There is an old saying about “walking the walk, and not just talking the talk.” Too often in our progressive Mormon circles, we simply pay lip service to the importance of intersectionality being a “main ingredient” in the work we are doing instead of just a garnish or a decoration on the side.
A lot has been written and said on this topic, but as we press forward in our efforts to achieve equality in faith we must make sure that at every step of the way we are doing what we need to do to make sure that our vision of the ordination of women has space for ALL women.
On May 16th, I attended a live Mormon Stories event entitled: “Rape in Mormon Culture.” Donna Kelly, a sex crime prosecutor with more than two decades of experience, explained the concept of consent. She explained that if someone says no, obviously that is not consent. Unfortunately, almost all U.S. jurisdictions operate on a flawed “No means No” standard. However, if someone fails to say “no,” that should not be considered consent for several reasons: They may be afraid. They may be unconscious or otherwise incapable of saying “no.” Likewise, if someone is intimidated into saying yes, that is not consent. For example, the perpetrator may work to overcome a victim’s “No” by repeatedly asking over and over again. If someone’s free will is overcome by repeated asking, that is not consent. The solution? We must adopt a “Yes means Yes” standard of consent. According to Donna Kelly, the “Yes means Yes” standard requires an enthusiastic “Yes!,” with no reservations on the part of the consenting party. Only this “Yes means Yes” standard of consent can guarantee that a person has truly given consent.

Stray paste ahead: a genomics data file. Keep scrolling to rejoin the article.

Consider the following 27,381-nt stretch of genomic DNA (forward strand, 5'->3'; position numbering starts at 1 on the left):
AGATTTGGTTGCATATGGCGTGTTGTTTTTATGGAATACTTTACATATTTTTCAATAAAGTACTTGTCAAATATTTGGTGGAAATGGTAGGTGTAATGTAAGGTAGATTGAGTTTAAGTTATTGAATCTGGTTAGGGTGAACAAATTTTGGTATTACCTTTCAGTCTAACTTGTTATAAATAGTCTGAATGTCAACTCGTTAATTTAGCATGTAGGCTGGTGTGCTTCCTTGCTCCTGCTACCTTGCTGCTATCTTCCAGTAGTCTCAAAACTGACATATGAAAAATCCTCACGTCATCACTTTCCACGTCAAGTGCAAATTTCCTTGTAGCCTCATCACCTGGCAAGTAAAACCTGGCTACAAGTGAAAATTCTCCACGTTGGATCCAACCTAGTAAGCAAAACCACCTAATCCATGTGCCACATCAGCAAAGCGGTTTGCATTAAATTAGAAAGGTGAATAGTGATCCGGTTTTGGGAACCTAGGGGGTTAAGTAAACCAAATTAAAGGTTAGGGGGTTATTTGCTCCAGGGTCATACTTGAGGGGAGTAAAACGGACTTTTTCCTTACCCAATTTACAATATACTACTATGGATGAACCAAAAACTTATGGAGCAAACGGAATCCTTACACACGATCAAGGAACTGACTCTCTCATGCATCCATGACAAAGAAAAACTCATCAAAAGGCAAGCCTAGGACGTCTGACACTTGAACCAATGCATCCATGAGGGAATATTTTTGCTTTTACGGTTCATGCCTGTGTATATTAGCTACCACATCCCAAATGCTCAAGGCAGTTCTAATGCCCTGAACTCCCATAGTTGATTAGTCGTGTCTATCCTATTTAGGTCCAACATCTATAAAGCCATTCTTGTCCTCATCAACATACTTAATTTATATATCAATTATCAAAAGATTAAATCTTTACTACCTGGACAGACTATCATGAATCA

Since that night, the “Yes means Yes” concept has captured my attention and caused me to think about consent as it relates both to sexual acts, and also to consent in a broader context. Consent should be a part of all decisions that we make in our lives. Specifically, I have been thinking about the indoctrination of women in my own Mormon culture, and how gender roles undermine the concept of consent.
When I was married in the Salt Lake Temple in 1981, my new “wife” was required to promise to “obey” me as her husband. This language was subsequently changed from “obey” to “harken,” but it carries the same meaning. Women who do not “obey” men cannot be exalted. Rather they face Eternal punishment. For an active, temple attending Mormon woman, this is not a promise made once and forgotten. Active, women make this promise in Mormonism’s holiest space every time they attend an endowment ceremony. But, the story does not start with her first visit to the temple.